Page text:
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"You have to keep challenging yourself"
 

A LeanOhio interview with Tom Melfo
Assistant Deputy Director, Division of Disability • Opportunities for Ohioans with Disabilities

Tom has been with OOD (formerly the Ohio Rehabilitation Services Commission) since 1992. He oversees Medical Operations, Case Control, the Customer Service Unit, Clerical Support, and the Mail Room. An experienced Black Belt who completed his training in July 2012, Tom works with process improvement initiatives and helps coach the agency’s many Yellow Belts, Camo Belts, and Green Belts.

How and why did you get involved in Lean Six Sigma?
I was in a Kaizen event as a fresh perspective – it was one of the earlier Kaizen events in state government in Ohio. I found out that there were seats still available in the first Black Belt training class, and I was invited to be in it. It was initially a bit intimidating.

What was your Black Belt project?
My project focused on the payment process for our medical contractors. There was a paper time slip reporting process that had 28 potential failure points on each slip. It took 6 ½ to 8 hours for the department secretary to enter the data each pay period. It was a very error-prone process and required a great deal of internal audits and rework. We designed an electronic reporting system and poka-yoked it extensively. In the end we devised an elegant, simple, and straightforward process. The daily process now takes about 6 minutes to complete with very little opportunity for error!

Aside from your Black Belt project, what one Lean Six Sigma project or application are you most proud of?
What I think is more important is that we use our Lean Six Sigma tools on a regular basis to maintain a good caseload distribution. We use data to project resource allocation, and we serve customers faster and better. Also, we’re taking advantage of some open space in our building to create an “improvement room” at OOD. It’s a physical space that will support us in using the tools and becoming more adept at using the methodology.

What has been your biggest challenge when it comes to Lean?
Much of the agency has embraced “thinking differently about things,” but there continue to be pockets of skepticism. The Yellow belt training Meghan Altier helped develop for us, and the support she gave us to train ourselves, is helping people to understand the methodology and the language. The language of Lean Six Sigma can initially be challenging, so this helps take the mystery out of it and create a common understanding.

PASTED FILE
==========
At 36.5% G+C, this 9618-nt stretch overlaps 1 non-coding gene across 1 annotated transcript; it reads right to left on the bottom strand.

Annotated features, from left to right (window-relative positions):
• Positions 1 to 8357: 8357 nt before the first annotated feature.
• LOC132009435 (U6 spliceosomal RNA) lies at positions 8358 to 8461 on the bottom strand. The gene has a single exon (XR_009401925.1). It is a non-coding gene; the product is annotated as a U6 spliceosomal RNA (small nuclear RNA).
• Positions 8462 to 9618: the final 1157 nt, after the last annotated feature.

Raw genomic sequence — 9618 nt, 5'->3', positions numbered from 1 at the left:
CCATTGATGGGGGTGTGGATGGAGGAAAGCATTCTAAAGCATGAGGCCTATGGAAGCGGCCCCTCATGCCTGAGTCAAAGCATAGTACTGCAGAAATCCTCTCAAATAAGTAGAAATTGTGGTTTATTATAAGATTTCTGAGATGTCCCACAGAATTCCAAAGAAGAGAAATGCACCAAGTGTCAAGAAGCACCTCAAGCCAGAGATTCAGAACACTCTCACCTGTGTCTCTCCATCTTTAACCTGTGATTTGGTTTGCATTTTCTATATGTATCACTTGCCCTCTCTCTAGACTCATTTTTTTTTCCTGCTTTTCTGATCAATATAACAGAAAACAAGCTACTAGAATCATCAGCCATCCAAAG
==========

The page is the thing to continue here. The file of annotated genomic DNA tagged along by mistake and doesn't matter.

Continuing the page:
What has been the most important lesson you‘ve learned about implementing Lean Six Sigma in your organization?
You can’t be too quick to determine where the most valuable contribution will come from. You have to maintain your objectivity and self-awareness of your own biases, which might cause you to miss things. Challenging a group to think differently is important, but you have to keep challenging yourself as well. Introducing change is not the most difficult hurdle to overcome. Like most new habits, embedding sound methodical measurements are necessary to keep it going. People need to understand that the initial changes – from a Kaizen event, for example, or a Belt project – are just the beginning of continuous improvement. Having good measures in place and using those measures to constantly evaluate the process and identify opportunities to improve are even more important.

If you were the Czar of Lean in Ohio state government, what one thing would you do?
I really believe Lean is on the right track. I like the Connectors approach, and your website is one of the most helpful out there. You’ve made DAS popular again.

What advice do you have for newly minted Green Belts and Black Belts?
We all need to continue to learn. If you aren’t learning constantly, you’re probably getting rusty. Tap into your potential. It’s one of the reasons I like to help teach the new classes -- it keeps me fresh.

What’s one interesting thing about you that your Lean colleagues don’t know?
I’m a huge history buff – world history, American history, Civil War history. It sounds corny, but understanding why things happened in the past gives you a pretty good idea about why things are happening now.”

Interviewed by Racquel Graham • September 2015
 
 
   
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